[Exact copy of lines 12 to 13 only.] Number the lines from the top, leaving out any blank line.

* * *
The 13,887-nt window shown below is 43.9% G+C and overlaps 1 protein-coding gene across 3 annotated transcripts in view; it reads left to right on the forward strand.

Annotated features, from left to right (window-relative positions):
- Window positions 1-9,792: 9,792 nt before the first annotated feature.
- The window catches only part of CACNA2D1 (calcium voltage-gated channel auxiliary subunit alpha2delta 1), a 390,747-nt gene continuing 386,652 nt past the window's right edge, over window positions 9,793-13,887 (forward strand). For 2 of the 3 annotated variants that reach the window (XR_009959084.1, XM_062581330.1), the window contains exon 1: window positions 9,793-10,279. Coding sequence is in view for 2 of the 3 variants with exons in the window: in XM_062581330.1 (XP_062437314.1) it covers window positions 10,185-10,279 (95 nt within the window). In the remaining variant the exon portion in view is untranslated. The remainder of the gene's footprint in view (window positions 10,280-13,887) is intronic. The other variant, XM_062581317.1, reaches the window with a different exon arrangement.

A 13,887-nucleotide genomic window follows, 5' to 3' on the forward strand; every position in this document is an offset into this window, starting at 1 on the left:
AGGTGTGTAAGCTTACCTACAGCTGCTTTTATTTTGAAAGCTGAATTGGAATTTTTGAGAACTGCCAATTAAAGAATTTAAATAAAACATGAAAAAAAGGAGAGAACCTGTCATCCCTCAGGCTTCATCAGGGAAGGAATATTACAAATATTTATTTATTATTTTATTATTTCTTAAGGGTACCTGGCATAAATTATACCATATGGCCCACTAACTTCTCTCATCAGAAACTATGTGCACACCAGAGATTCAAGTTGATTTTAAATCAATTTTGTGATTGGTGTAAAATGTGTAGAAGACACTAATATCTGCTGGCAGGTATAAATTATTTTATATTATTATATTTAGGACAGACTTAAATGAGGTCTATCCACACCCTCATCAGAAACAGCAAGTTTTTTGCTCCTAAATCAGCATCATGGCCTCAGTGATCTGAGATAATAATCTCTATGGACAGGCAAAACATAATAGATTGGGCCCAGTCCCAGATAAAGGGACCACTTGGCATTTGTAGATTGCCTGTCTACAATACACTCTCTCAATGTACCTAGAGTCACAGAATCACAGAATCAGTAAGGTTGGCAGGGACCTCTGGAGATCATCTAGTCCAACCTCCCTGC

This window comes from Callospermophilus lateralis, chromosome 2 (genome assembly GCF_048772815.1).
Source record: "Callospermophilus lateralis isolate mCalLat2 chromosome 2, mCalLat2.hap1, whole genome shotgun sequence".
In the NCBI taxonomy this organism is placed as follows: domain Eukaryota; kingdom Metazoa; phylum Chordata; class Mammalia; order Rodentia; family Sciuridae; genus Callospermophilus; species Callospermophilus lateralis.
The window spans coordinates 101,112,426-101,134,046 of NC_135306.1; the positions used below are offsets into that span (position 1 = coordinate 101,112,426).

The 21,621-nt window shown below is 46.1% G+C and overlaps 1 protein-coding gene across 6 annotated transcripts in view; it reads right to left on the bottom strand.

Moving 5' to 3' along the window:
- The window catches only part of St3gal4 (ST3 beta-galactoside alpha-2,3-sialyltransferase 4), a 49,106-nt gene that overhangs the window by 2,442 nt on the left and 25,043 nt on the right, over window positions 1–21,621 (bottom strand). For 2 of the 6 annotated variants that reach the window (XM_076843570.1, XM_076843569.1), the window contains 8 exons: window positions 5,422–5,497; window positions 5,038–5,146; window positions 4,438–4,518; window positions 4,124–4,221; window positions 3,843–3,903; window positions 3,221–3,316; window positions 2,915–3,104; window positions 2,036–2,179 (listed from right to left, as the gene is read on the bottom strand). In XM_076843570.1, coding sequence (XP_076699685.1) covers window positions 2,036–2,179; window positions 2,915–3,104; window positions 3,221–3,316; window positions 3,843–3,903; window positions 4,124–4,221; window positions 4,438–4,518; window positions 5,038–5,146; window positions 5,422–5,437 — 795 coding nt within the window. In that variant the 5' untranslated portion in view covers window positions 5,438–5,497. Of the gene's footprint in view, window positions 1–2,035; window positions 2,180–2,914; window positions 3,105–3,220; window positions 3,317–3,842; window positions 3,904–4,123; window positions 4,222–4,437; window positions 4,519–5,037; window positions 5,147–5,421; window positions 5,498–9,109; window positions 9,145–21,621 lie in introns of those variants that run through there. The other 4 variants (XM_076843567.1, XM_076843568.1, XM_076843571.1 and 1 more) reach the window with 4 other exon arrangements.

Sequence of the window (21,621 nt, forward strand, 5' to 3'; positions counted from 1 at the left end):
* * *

Moving 5' to 3' along the window:
- The window catches only part of St3gal4 (ST3 beta-galactoside alpha-2,3-sialyltransferase 4), a 49,106-nt gene that overhangs the window by 2,442 nt on the left and 25,043 nt on the right, over window positions 1–21,621 (bottom strand). For 2 of the 6 annotated variants that reach the window (XM_076843570.1, XM_076843569.1), the window contains 8 exons: window positions 5,422–5,497; window positions 5,038–5,146; window positions 4,438–4,518; window positions 4,124–4,221; window positions 3,843–3,903; window positions 3,221–3,316; window positions 2,915–3,104; window positions 2,036–2,179 (listed from right to left, as the gene is read on the bottom strand). In XM_076843570.1, coding sequence (XP_076699685.1) covers window positions 2,036–2,179; window positions 2,915–3,104; window positions 3,221–3,316; window positions 3,843–3,903; window positions 4,124–4,221; window positions 4,438–4,518; window positions 5,038–5,146; window positions 5,422–5,437 — 795 coding nt within the window. In that variant the 5' untranslated portion in view covers window positions 5,438–5,497. Of the gene's footprint in view, window positions 1–2,035; window positions 2,180–2,914; window positions 3,105–3,220; window positions 3,317–3,842; window positions 3,904–4,123; window positions 4,222–4,437; window positions 4,519–5,037; window positions 5,147–5,421; window positions 5,498–9,109; window positions 9,145–21,621 lie in introns of those variants that run through there. The other 4 variants (XM_076843567.1, XM_076843568.1, XM_076843571.1 and 1 more) reach the window with 4 other exon arrangements.